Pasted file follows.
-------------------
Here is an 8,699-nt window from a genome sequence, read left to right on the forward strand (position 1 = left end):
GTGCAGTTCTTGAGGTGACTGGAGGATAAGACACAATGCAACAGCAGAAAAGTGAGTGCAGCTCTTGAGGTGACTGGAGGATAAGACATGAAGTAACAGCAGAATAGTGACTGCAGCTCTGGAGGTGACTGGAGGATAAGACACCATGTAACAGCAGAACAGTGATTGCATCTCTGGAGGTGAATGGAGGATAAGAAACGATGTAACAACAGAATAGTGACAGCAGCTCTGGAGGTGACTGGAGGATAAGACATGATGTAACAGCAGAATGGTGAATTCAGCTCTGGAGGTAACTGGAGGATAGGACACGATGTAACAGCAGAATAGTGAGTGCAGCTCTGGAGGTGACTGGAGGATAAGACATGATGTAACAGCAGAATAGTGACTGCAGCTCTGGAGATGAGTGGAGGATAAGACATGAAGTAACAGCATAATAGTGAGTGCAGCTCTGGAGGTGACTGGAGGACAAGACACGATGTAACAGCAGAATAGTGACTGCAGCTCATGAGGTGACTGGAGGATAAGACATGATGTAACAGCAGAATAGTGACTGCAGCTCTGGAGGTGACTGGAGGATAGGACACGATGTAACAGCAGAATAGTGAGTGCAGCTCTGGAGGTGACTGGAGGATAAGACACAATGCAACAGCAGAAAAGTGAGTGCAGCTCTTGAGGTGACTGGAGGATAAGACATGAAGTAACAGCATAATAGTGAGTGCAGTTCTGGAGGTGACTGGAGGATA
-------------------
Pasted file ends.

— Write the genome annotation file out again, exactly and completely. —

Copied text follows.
Here is an 8,699-nt window from a genome sequence, read left to right on the forward strand (position 1 = left end):
GTGCAGTTCTTGAGGTGACTGGAGGATAAGACACAATGCAACAGCAGAAAAGTGAGTGCAGCTCTTGAGGTGACTGGAGGATAAGACATGAAGTAACAGCAGAATAGTGACTGCAGCTCTGGAGGTGACTGGAGGATAAGACACCATGTAACAGCAGAACAGTGATTGCATCTCTGGAGGTGAATGGAGGATAAGAAACGATGTAACAACAGAATAGTGACAGCAGCTCTGGAGGTGACTGGAGGATAAGACATGATGTAACAGCAGAATGGTGAATTCAGCTCTGGAGGTAACTGGAGGATAGGACACGATGTAACAGCAGAATAGTGAGTGCAGCTCTGGAGGTGACTGGAGGATAAGACATGATGTAACAGCAGAATAGTGACTGCAGCTCTGGAGATGAGTGGAGGATAAGACATGAAGTAACAGCATAATAGTGAGTGCAGCTCTGGAGGTGACTGGAGGACAAGACACGATGTAACAGCAGAATAGTGACTGCAGCTCATGAGGTGACTGGAGGATAAGACATGATGTAACAGCAGAATAGTGACTGCAGCTCTGGAGGTGACTGGAGGATAGGACACGATGTAACAGCAGAATAGTGAGTGCAGCTCTGGAGGTGACTGGAGGATAAGACACAATGCAACAGCAGAAAAGTGAGTGCAGCTCTTGAGGTGACTGGAGGATAAGACATGAAGTAACAGCATAATAGTGAGTGCAGTTCTGGAGGTGACTGGAGGATA